Memoirs from my Public Health Lectures

Veterinarians play a big role in public health since most human diseases are transmitted through foods of animal origin e.g meat,  milk, eggs among others. A good example is the recent anthrax outbreak in Thika, where a dead animal was slaughtered (according to the meat control act, a dead animal should not be slaughtered) without consent of the veterinarian and this consequently leads to contamination of the environment and the meat handlers acquiring the cutaneous (skin)  form of the disease.

 Antimicrobial resistance which is of great public health importance also relies on the veterinarian to control chemical residues in food, especially antibiotics. I cannot therefore overemphasize the role of the veterinarian in public health.  

Every veterinary medical student at the University of Nairobi getting into their fourth year always looks forward to these Public Health lectures. This is because the lectures are done out of the classroom, are usually practical and the students get a chance to visit various slaughter houses in Nairobi and it’s environs. The main aim of these lectures is to equip the students with practical skills and experience in the field of veterinary public health.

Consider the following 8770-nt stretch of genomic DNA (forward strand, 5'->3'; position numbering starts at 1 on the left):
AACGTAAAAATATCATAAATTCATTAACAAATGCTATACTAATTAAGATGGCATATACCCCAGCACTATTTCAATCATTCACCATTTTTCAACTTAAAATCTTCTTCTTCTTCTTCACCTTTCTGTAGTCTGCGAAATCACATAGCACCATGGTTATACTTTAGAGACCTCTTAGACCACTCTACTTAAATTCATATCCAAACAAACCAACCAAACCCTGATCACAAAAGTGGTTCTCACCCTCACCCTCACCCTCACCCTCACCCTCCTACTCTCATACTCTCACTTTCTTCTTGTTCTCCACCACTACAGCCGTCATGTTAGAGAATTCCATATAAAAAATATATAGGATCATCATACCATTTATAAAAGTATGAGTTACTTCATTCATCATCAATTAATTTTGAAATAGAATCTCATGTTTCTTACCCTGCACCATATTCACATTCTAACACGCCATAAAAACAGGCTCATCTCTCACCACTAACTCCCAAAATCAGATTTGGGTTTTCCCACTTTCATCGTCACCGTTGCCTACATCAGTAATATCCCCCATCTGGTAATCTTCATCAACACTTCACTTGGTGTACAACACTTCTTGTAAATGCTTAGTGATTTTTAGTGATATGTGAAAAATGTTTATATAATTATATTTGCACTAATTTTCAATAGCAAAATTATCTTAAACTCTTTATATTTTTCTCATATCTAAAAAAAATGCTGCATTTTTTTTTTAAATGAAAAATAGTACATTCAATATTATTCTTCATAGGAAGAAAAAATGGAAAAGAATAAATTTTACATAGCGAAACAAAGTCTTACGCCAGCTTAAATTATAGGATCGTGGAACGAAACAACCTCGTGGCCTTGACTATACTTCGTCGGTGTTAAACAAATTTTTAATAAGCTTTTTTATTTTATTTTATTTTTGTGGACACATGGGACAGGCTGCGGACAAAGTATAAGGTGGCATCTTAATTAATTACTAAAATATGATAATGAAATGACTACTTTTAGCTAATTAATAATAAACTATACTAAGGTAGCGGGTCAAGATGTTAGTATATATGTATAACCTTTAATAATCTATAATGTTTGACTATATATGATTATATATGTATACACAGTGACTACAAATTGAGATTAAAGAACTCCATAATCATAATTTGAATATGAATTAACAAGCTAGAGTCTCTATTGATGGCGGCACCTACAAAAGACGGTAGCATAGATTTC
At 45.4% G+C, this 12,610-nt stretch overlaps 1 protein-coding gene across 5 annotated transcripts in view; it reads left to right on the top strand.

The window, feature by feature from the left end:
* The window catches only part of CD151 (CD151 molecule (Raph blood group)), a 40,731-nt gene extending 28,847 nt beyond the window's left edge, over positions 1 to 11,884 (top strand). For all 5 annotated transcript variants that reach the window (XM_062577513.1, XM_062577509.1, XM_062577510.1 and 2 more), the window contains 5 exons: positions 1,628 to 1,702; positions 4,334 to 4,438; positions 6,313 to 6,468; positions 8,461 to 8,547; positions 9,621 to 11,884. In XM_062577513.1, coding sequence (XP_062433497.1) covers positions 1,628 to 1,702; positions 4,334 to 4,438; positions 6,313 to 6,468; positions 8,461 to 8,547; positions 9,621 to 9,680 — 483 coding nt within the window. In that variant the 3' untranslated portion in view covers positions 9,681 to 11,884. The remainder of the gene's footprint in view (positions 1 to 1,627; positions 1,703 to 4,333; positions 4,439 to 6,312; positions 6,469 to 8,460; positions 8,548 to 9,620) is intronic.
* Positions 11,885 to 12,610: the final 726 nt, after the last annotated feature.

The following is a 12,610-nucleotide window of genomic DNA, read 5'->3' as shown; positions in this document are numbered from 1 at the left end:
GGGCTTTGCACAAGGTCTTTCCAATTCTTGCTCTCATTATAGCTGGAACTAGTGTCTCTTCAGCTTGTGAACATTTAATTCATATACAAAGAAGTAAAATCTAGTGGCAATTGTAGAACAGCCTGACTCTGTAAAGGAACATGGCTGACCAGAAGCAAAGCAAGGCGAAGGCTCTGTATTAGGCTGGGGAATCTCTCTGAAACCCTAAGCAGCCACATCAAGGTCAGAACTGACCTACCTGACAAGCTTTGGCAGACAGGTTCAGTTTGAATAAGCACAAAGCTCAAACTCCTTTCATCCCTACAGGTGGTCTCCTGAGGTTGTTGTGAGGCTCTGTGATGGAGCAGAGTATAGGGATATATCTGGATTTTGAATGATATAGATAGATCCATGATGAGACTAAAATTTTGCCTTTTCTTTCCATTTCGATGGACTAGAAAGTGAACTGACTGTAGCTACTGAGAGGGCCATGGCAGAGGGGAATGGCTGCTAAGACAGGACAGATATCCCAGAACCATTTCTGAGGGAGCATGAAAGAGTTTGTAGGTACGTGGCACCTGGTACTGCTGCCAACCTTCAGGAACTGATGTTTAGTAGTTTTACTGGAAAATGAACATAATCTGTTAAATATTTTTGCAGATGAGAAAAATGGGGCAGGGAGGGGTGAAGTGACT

Students from the University of Nairobi during meat inspection practicals.

The minimum requirements for the students in terms of protective clothing is a white labcoat,  white gumboots a cap for the ladies and men with long hair and also a helmet. I remember one of my classmates having to shave his beard inorder to be allowed to visit some of the factories! The whole aim of having a cap or being clean shaven is to reduce the incidence of contamination. 

Some of the areas we visited include:

  1. Dagoretti slaughter house. 
  2. Kenya Meat Commission (KMC)  
  3. Farmers Choice 
  4. Kenchic
  5. Kenya Cooperative Creamaries (KCC
  6. Nairobi city water and sewerage company

 And among the above factories I was really impressed by Farmers Choice and Kenchic. Their level of hygiene was impeccable to say the least. And in all these factories a licensed veterinarian was responsible for inspection of the meat. Any carcass that was not fit for human consumption was condemned. 

In the wake of zoonotic disease outbreaks, it is important to have veterinarians actively monitoring and surveilling possible sources of infection. Kenyans might not know this, but kenyan veterinarians  are always on their toes. 


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